I’m a big fan of Ramsey Campbell’s work. With Stephen King, Peter Straub, and I think Clive Barker and Thomas Ligotti, Campbell is one of the wellsprings of the horror literature of the last three decades. It’s not only his fiction, which ranges far both in terms of its technical ambitions and its dialogue with the horror tradition, but his editing work, which has concentrated on bringing attention to the variety of the field. So the chance to write something in response and tribute to his considerable achievements was a welcome one. Right off the bat, though, Gla’aki posed something of a challenge, given that the monster is supposed to reside in a lake in Campbell’s invented topography. But it occurred to me that the entity might not have entered the lake, but the water’s reflection, and if that was the case, then it might be accessed through any reflective surface. This led to the idea of using a mirror as a portal to that shimmering space. I had been writing a number of stories that deliberately incorporated elements of autobiography, and I remembered a visit a slightly older cousin and one of her friends had made to my family the summer after I finished seventh grade. That friend had interested me to no end: she did not accompany us to church on Sunday, preferring to sunbathe in our backyard. Suppose, I thought, she had had some knowledge of a figure called Auld Glaikit—“auld” being Scottish for old, “glaikit” the word for foolish that also sounded enough like the name of Campbell’s invention for me to pass it off as a coded way for disciples of the creature to refer to it without raising the suspicion of the ecclesiastical authorities. And suppose this young woman were to be interested in sharing her knowledge with the oldest child of the family with whom she was visiting. What might her motives be? How would a twelve year old boy respond to the attention of a slightly older girl, and to the revelation of something fantastic, frightening, on the other side of the mirror? (I suppose Campbell’s original lake is present in the idea of using a kind of fishing to open the portal from this world to Gla’aki’s realm.) It would have been simple enough to have her feed the boy to the monster, but I wanted something more complex. As for the rest…well, you’ll have to read the story to find out.
BMS – Can you share any info on what you’re working on now?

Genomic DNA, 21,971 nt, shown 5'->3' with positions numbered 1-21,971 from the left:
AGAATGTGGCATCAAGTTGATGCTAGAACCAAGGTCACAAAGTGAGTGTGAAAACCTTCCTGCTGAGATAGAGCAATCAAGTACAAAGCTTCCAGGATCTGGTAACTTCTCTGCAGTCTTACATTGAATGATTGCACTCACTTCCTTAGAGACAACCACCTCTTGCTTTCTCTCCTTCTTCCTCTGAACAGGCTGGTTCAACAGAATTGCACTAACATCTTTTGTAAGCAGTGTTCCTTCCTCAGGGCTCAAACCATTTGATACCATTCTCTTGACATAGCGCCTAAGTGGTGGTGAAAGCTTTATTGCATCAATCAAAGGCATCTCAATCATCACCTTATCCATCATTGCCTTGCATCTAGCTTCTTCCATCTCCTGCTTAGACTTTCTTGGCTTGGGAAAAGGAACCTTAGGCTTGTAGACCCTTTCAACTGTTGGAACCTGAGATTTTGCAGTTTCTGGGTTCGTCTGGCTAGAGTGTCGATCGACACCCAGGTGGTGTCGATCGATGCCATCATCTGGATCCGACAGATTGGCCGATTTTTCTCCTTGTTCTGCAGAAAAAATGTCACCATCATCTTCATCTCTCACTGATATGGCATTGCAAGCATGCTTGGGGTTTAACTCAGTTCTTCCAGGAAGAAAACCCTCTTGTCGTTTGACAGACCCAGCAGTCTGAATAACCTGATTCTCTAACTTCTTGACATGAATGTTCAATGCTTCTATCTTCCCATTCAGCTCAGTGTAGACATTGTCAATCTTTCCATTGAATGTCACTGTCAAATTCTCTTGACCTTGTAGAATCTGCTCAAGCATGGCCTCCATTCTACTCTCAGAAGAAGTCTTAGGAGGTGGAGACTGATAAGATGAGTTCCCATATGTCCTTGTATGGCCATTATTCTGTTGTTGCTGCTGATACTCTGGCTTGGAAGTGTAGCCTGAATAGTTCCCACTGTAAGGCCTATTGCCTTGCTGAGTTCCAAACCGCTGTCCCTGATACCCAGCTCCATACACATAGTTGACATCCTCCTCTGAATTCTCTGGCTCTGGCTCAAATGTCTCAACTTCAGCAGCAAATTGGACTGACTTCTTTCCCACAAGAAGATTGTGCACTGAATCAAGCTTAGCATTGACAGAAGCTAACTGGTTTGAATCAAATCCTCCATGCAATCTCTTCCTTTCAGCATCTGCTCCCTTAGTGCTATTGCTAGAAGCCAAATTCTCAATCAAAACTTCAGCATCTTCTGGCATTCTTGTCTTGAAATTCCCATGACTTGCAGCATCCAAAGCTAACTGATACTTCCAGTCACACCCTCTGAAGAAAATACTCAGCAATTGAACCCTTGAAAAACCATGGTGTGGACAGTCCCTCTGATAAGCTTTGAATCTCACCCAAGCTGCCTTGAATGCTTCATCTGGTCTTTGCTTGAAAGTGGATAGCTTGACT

I’ve just wrapped up the original material that will be included in the limited edition of my second collection, The Wide, Carnivorous Sky and Other Monstrous Geographies, which will be out later this year from Dark Regions Press. The additional material consists of about twenty thousand words of new writing, a long story, story notes, and an afterword in the form of a short story. Currently, I’m putting the finishing touches on the original novella for my third collection of stories, Sefira and Other Betrayals, which should be out later this year from Hippocampus Press. I’m also on the hook for nine stories between now and April of 2017, as well as a couple of short-ish essays. This is in addition to the reviews I’ve started contributing to Locus magazine. And the new novel I’m working on…
BMS – Any words of advice, or even warnings, you would like to give to beginning authors and for first time editors?
For new writers: write. Time spent on social media is not the same as writing, and should not be confused with it. Write every day, and write what you want to to the best of your ability. Make a list of venues you’d like to publish in; send your work to the venue at the top of that list and, if it doesn’t accept you, work your way down. Be patient: it may be three to six months before you hear a reply. Be patient: you may be rejected over and over again. (Remember, William Kennedy’s brilliant Ironweed was rejected by more than thirty publishers before it finally found a home.) Don’t worry about whatever work you have out; start writing the next one. And the one after that. Be kind and gracious.
For editors: don’t start a project you don’t have full funding for. (Kickstarter first, if you must, before inviting people to submit their stories to you.) At this point in time, professional rates for short fiction are 6-9 cents per word. Pay them. Pay promptly, once you’ve accepted a story. If you’re working with a publisher who won’t play by these rules, find a new one—or don’t be surprised when writers won’t work with you. Make sure the books you’re involved with have adequate publicity. Also: be kind and gracious.
BMS – What is the best way for people to learn more about you and your work?
Probably my blogsite, https://johnpaullangan.wordpress.com/, which has links to my books, interviews with me, and occasional posts about movies.
BMS – Thanks again for your time today, and for all the wonderful stories you’ve given us over the years.
Thank you so much for taking the time to talk to me.